SLOVENIAN LANGUAGE

If you are looking for a translator from Slovenian or into Slovenian , we are please to offer the service of our extensive pool of Slovenian linguists to match your needs.

We offer you translation into/from Slovenian with quality, reliability, discretion, speed and reasonable price guaranteed:

  • Processing of professional technical documentation (no extra charge)
  • Translations of large documents, manuals, offers and tenders within short deadlines
  • Translation of common texts
  • Customisation of software and websites
  • Promotional materials, presentations, annual reports
  • Business correspondence in the mentioned languages
  • Editing and proofreading of ready texts, typing and OCR services
  • Consecutive interpreting
  • Informative interpreting
  • Translations by native speakers
  • Legal verification of documents
  • PC processing according to your requirements (Trados, Transit, Word XP, Excel, etc.)

SOME FACTS ABOUT SLOVENIAN LANGUAGE

Slovenian or Slovene language is one of the Slavic languages. It is spoken by approximately two million speakers worldwide, most of whom live in Slovenia. It is one of the few languages to have preserved the dual grammatical number from Indo-European. Its grammar is reputedly extremely complex and the large number of named dialects compared to the number of speakers indicates a large amount of variation in the language.

History

The earliest known examples of a written Slovenian dialect are from the Freising manuscripts, known as the Brizinski spomeniki in Slovenian, which have been dated to somewhere between 972 and 1093, though these manuscipts are more likely to be from before 1000 than after it. These religious writings are the earliest known occurrence of a Slavic language being written using the Latin script. Moreover, they are now said to be one of the oldest existing manuscripts in any Slavic language.

The literary Slovenian emerged in the 16th century thanks to the works of Reformation activists Primoz Trubar, Adam Bohoric and Jurij Dalmatin. During the period when present-day Slovenia was part of the Austro-Hungarian Empire, German was the language of the elite, and Slovenian was the language of the common people. During this time, German had a strong impact on Slovenian, and many Germanisms are preserved in contemporary colloquial Slovenian. For example, in addition to the native Slovenian word blazina (“pillow”), the German word “Polster” is also used in colloquial Many well known Slovenian scientists before the 1920s also wrote in foreign languages, mostly German, because of the political situation in Europe.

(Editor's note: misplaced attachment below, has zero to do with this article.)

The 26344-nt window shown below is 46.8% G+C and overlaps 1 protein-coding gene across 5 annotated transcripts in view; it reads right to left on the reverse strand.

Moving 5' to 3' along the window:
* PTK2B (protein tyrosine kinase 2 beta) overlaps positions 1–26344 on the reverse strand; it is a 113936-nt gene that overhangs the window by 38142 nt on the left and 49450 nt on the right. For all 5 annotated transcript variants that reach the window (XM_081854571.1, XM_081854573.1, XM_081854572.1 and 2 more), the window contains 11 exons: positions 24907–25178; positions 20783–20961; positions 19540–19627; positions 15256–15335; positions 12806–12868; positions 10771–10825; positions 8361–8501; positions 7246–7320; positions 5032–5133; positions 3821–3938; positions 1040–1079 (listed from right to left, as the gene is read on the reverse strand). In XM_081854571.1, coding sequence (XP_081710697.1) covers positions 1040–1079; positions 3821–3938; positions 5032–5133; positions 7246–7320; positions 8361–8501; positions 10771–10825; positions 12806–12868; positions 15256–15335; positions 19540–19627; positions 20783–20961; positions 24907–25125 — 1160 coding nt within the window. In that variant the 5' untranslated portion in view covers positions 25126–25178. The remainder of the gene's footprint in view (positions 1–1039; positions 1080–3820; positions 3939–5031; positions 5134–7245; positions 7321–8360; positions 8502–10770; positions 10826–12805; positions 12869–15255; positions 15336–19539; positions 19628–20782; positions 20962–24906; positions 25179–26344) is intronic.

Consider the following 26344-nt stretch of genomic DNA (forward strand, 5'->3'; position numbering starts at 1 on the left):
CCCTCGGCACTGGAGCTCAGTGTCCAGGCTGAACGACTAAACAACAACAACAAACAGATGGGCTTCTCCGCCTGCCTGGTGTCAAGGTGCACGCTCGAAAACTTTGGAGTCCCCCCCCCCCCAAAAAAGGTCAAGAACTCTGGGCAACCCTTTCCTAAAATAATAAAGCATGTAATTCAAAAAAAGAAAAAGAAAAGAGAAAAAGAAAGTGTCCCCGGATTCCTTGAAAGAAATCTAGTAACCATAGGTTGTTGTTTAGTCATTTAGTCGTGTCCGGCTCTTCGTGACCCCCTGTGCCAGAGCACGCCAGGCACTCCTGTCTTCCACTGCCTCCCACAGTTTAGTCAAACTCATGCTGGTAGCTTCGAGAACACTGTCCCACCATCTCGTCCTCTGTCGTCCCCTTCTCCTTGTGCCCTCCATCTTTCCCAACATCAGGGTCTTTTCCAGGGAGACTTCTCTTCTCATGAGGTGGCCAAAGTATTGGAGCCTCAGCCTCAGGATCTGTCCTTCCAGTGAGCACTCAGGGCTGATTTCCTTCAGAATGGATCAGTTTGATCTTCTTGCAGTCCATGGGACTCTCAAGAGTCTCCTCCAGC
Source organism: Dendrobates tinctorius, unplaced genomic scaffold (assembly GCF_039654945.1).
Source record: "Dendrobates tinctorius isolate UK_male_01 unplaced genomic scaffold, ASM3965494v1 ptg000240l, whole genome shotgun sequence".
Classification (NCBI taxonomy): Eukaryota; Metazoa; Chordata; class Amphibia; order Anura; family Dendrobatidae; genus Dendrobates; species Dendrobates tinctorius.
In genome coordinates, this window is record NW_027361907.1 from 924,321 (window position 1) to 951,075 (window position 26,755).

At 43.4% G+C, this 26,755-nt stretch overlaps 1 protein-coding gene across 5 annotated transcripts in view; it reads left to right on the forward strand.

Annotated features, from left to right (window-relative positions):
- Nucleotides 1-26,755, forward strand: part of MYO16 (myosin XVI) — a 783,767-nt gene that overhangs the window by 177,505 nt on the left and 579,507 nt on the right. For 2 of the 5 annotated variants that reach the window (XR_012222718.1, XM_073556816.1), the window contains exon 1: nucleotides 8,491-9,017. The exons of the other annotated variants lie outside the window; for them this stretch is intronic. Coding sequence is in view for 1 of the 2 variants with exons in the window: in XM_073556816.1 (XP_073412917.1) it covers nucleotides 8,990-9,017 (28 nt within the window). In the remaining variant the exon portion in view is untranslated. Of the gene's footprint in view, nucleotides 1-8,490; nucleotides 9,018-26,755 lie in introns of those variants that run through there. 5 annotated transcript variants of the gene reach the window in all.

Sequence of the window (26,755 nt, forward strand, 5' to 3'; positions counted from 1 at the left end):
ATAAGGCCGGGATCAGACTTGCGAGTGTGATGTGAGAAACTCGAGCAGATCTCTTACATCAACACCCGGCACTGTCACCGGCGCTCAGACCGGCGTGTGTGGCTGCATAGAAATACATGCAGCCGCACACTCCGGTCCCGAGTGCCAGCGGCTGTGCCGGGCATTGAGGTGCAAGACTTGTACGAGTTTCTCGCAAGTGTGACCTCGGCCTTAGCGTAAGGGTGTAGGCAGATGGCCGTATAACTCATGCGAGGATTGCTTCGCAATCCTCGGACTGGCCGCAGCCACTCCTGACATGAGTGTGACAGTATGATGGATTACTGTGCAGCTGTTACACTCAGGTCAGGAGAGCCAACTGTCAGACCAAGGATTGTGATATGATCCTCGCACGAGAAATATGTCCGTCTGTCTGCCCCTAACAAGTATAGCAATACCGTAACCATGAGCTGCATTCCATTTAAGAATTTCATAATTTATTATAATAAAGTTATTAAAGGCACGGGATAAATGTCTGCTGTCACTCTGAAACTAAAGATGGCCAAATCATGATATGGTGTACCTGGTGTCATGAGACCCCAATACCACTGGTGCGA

During the period of Illyrism and Pan-Slavism, some words crept into the language from Serbo-Croatian, being used even by some good authors, for example by Josip Jurcic, who wrote Deseti brat (The Tenth Brother) the first novel in Slovenian, published in 1866; however, many Croatisms used by such authors are entirely unfamiliar to Slovenians, especially the younger generation.

Slovenian was also shunned for a period during World War II when Slovenia was divided between the Axis Powers of Fascist Italy, the Nazi Germany and Hungary.

Following World War II, Slovenia became part of the Socialist Federal Republic of Yugoslavia. Slovenian was one of the official languages of the federation, although in practice, Serbo-Croatian was forcefully put forward. Slovenia gained independence in 1991 and Slovenian was made the official language. It is also one of the official languages of the European Union.

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